Why Kris Humphries’ Contract Doesn’t Matter, Among Other Things About Kris Humphries

With eleven men on the roster, the Brooklyn Nets finished off their rebuild by re-signing starting power forward Kris Humphries to a two-year contract which will pay Humphries $24 million over the two years.

The guttural reaction to a contract of that magnitude for a role player like Kris Humphries is shock and awe; Humphries will make more per year than power forwards Kevin Garnett, Ryan Anderson, Ersan Ilyasova, and as much as Al Horford. But the dollars, like with Brook Lopez, don’t matter one iota.

What matters more for the Nets is that Humphries eschewed a guaranteed third year (which he’d reportedly been seeking during that time the Nets thought they had a shot at Dwight Howard) and signed only through the 2013-14 season, at a flat rate of $12 million per year. While the Nets have little flexibility going forward regardless, signing Humphries to a short-term contract is a win-win: it ensures Humphries gets the money he desires more quickly, while also remaining a valuable chip should the Nets have a need for an expiring $12 million contract.

Names like Antawn Jamison and Nazr Mohammad floated on the radar, two players both worse fits and closer to AARP qualification. Given their cap situation, the Nets couldn’t sign anyone else above the veteran’s minimum, and owned Humphries’ bird rights. If the owner’s willing to spend more to get more, it’s foolish to act otherwise. The Nets are well into the luxury tax and look to be for four consecutive years, and Mikhail Prokhorov doesn’t care. Whether Humphries makes $4 million or $12 million is immaterial.

Beyond Kris Humphries, it’s worth noting the stark contrast to the past decade of Nets ownership. Before this summer, the Nets were defined by Bruce Ratner’s ruthless cost-cutting measures and bleeding pockets as he frantically attempted a Brooklyn identity construction. After multiple short-term contracts and major financial moves (like dumping Richard Jefferson and Vince Carter for peanuts), it’s refreshing to root for a team that’s not only willing, but bursting at the seams to spend.

Lost in the talk over his relative pay scale is that Kris Humphries is yet another effective player that fills an immediate role in the Nets’ offense, namely: rebounding. Cumulatively in two years as a full-time starter, Humphries amassed 58 double-doubles, averaged 13.6 points and 12.4 rebounds per 36 minutes, ranked fourth and 11th in defensive and offensive rebounding percentage, respectively, and was a part of the Nets’ eight best lineups in rebounding (minimum ten minutes on the court together).

In a lineup with Deron Williams, Joe Johnson, and Brook Lopez, one could argue that Humphries, though not the best, is one of the most important rebounders in the league. With Kris Humphries on the court, the Nets rebounded 50.4% of all available rebounders, making him the best “team rebounder” on last year’s roster; conversely, they grabbed just 44.9% without him, the worst “off-court” mark on the roster. That 5.5% drop is a bigger on-off court gap than Kevin Love (5.2%), Dwight Howard (3.0%), Andrew Bynum (2.3%), and Johan Petro (-1.7%). (One player better than Humphries in this regard — DeMarcus Cousins, whose on-off court gap was a staggering 6.5%.)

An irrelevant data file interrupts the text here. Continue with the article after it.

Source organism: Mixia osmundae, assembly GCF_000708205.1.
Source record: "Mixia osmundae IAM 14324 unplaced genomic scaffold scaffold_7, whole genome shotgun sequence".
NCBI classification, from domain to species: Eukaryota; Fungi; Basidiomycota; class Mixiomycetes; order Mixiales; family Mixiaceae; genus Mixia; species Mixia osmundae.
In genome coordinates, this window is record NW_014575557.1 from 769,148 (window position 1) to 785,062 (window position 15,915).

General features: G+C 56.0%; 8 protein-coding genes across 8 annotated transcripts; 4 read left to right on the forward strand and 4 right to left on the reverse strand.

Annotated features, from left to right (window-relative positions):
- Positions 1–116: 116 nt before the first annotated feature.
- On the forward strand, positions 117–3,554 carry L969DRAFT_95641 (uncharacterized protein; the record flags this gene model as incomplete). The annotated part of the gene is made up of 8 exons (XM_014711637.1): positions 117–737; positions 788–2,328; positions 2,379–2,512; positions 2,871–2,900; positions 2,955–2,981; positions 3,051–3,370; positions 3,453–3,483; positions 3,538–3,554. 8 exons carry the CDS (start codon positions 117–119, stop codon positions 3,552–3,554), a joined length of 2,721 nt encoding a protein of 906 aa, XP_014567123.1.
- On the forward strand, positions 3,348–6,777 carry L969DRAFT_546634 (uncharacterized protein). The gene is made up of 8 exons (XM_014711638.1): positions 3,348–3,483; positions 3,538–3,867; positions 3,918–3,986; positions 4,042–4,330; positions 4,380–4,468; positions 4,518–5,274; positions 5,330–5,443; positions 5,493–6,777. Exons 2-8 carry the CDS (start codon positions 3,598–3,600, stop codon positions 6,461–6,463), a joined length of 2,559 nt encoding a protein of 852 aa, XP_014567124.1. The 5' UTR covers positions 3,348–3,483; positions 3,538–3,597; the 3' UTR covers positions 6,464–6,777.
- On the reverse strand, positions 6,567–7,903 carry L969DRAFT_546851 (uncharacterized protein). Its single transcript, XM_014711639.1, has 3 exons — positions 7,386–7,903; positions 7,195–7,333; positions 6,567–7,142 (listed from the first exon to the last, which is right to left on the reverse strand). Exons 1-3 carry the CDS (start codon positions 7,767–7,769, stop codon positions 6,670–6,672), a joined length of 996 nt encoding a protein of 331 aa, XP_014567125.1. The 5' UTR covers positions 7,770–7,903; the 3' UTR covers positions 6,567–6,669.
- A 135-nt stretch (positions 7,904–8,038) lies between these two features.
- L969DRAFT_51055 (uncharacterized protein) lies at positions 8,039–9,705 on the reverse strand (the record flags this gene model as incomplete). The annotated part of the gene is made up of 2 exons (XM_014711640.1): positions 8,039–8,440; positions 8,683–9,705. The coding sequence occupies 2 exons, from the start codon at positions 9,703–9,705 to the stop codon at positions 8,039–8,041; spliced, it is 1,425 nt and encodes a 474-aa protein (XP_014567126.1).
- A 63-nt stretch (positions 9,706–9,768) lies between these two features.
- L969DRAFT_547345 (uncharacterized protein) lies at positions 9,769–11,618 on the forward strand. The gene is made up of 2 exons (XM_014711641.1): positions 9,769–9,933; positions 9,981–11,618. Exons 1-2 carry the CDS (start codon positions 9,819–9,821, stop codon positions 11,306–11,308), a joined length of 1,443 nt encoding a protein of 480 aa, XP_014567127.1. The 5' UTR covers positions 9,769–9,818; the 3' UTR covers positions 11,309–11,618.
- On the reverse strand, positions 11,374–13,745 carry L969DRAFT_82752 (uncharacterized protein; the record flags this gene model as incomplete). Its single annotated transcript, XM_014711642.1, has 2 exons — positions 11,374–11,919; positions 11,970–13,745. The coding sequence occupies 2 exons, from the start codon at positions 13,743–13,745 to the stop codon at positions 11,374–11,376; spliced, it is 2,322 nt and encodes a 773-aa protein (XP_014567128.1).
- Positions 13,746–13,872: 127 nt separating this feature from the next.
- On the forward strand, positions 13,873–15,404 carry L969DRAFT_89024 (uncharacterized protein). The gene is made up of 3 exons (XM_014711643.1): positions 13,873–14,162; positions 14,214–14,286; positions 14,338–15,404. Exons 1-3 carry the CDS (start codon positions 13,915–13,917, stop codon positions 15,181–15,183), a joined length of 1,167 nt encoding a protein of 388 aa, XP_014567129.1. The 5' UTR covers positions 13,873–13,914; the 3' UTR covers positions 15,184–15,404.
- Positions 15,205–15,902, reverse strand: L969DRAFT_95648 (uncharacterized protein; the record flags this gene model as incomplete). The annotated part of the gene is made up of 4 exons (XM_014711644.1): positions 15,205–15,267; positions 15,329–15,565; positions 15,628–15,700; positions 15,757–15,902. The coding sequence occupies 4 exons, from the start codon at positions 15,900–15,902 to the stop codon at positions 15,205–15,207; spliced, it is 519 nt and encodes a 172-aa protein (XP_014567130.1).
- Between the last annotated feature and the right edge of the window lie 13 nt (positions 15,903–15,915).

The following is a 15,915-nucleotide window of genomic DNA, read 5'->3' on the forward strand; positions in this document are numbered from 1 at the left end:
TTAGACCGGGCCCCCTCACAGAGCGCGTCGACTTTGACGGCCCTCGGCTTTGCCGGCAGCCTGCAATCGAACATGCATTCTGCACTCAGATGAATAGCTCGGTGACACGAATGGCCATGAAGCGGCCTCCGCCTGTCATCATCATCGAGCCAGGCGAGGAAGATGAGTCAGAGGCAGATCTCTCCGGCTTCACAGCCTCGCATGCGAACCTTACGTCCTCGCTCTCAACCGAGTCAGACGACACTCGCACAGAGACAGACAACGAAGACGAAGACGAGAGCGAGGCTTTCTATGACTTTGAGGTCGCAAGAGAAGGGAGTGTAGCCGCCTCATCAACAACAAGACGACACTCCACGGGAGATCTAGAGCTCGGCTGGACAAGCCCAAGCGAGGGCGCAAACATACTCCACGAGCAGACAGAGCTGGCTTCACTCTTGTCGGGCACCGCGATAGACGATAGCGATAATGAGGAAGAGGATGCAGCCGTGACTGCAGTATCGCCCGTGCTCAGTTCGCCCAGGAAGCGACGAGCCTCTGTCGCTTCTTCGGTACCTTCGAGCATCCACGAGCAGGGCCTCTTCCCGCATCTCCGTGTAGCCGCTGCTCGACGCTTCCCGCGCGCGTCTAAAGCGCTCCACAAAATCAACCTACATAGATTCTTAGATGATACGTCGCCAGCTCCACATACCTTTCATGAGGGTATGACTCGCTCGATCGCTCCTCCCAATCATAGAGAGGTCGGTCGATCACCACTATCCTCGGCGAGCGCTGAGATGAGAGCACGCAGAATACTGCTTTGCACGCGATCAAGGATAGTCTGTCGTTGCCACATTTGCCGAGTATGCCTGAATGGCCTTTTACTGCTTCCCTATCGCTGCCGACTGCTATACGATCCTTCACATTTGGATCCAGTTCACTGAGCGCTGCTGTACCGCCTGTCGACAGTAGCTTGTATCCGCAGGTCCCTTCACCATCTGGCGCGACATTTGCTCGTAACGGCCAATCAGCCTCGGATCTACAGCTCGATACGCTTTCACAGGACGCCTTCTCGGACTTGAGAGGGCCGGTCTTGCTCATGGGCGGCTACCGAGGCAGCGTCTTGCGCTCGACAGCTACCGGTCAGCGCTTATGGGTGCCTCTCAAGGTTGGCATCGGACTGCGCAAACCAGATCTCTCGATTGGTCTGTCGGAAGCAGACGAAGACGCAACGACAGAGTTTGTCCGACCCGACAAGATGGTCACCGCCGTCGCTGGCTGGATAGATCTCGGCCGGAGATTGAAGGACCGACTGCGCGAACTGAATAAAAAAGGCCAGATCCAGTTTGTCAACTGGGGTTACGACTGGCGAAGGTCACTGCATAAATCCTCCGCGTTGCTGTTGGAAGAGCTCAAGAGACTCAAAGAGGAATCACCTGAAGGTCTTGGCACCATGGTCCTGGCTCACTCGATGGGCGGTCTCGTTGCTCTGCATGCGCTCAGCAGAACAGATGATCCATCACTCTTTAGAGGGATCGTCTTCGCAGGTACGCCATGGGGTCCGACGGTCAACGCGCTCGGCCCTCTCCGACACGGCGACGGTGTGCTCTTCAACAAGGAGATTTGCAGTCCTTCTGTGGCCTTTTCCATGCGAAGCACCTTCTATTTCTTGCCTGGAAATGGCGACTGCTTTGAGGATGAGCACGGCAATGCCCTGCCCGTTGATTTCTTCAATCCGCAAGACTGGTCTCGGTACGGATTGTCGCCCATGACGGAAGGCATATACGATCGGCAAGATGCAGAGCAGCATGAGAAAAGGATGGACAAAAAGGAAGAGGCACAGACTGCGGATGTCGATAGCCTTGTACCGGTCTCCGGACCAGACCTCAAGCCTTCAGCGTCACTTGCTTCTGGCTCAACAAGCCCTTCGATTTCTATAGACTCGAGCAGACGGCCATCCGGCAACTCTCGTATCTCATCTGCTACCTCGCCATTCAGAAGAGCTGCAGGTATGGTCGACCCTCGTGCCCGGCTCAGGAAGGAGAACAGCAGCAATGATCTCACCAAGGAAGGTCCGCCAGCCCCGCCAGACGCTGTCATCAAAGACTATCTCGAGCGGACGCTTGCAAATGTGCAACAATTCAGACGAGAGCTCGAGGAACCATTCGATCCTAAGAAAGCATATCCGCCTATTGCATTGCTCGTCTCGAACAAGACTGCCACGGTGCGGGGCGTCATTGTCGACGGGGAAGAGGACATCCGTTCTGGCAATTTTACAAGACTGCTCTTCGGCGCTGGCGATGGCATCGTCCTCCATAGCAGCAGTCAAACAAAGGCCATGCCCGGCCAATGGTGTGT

The Nets only have one “traditional” center in Lopez, and Humphries should see significant time as the biggest man on the floor. This is a promising option. According to 82games.com, Humphries performed at a much higher level when playing the traditional “center” role as opposed to power forward, putting up a 25.4 PER, holding opponents to a 16.6 PER, and averaging 22.6 points and 17.2 rebounds per 48 minutes as a traditional center. A cursory look at the Nets’ lineups bolsters the idea: the Nets’ best lineup via plus-minus with at least 20 minutes was a small-ball look with Williams, DeShawn Stevenson, Gerald Green, Wallace, and Humphries in the middle. He shouldn’t spend the majority of his minutes there, but he’ll play a better center than anyone else on the floor, and without a more “traditional” backup, I’d expect the Nets to play him as the biggest man on the floor for significant stretches.

With the Nets’ offensive firepower, Humphries should have a tempered role with the ball in his hands this season. While coach Avery Johnson seemed to love kicking off each game with a right-side Kris Humphries isolation as the season wound down, with a ramped-up roster Humphries will likely see a sharp decline from the 896 offensive touches he ended in 62 games this season, and reducing the isolationist load ideally would improve his efficiency beyond his career-best 2010-11 levels.

The question with Humphries has never been his rebounding and tempered efficiency on the offensive end. Humphries, an above-average defender in individual situations like isolations and post-ups, has always been shaky in help, lacking the quickness and defensive-mindedness to make a significant long-reaching impact on the other four players on the floor. With Lopez flanking him, another average defender, they project as a mediocre tandem stopping shots at the rim and in the paint.

As the days wore on and other power forwards signed elsewhere, retaining Kris Humphries became more and more of a no-brainer. He was the most talented power forward (and arguably free agent) left on the market, fills an immediate and pressing need on the glass, and was willing to sign for one year less, preserving the modicum of flexibility the Nets still have. His scoring numbers may go down in this offense, but for what the Nets needed, he’s a massive upgrade over the alternatives. Good thing Jay ain’t drop him from the team.

Statistical support for this story was provided by NBA.com and mySynergySports.